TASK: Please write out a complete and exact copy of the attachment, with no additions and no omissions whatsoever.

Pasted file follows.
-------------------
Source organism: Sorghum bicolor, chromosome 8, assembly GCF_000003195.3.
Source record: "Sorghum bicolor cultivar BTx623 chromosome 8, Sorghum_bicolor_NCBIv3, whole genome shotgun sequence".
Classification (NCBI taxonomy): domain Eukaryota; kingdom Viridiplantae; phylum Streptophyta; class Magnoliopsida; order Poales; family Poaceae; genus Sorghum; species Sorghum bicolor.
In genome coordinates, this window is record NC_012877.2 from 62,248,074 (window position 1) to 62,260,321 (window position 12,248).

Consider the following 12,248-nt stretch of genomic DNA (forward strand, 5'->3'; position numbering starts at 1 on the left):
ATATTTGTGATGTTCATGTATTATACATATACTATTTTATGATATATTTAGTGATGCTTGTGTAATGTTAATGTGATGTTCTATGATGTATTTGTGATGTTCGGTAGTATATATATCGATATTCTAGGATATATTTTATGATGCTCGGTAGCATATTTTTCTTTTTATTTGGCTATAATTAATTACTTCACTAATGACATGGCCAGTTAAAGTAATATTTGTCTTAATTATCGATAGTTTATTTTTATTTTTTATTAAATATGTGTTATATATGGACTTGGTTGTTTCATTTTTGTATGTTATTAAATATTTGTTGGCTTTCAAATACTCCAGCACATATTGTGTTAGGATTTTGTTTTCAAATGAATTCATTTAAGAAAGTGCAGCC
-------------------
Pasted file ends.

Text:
Source organism: Sorghum bicolor, chromosome 8, assembly GCF_000003195.3.
Source record: "Sorghum bicolor cultivar BTx623 chromosome 8, Sorghum_bicolor_NCBIv3, whole genome shotgun sequence".
Classification (NCBI taxonomy): domain Eukaryota; kingdom Viridiplantae; phylum Streptophyta; class Magnoliopsida; order Poales; family Poaceae; genus Sorghum; species Sorghum bicolor.
In genome coordinates, this window is record NC_012877.2 from 62,248,074 (window position 1) to 62,260,321 (window position 12,248).

Consider the following 12,248-nt stretch of genomic DNA (forward strand, 5'->3'; position numbering starts at 1 on the left):
ATATTTGTGATGTTCATGTATTATACATATACTATTTTATGATATATTTAGTGATGCTTGTGTAATGTTAATGTGATGTTCTATGATGTATTTGTGATGTTCGGTAGTATATATATCGATATTCTAGGATATATTTTATGATGCTCGGTAGCATATTTTTCTTTTTATTTGGCTATAATTAATTACTTCACTAATGACATGGCCAGTTAAAGTAATATTTGTCTTAATTATCGATAGTTTATTTTTATTTTTTATTAAATATGTGTTATATATGGACTTGGTTGTTTCATTTTTGTATGTTATTAAATATTTGTTGGCTTTCAAATACTCCAGCACATATTGTGTTAGGATTTTGTTTTCAAATGAATTCATTTAAGAAAGTGCAGCC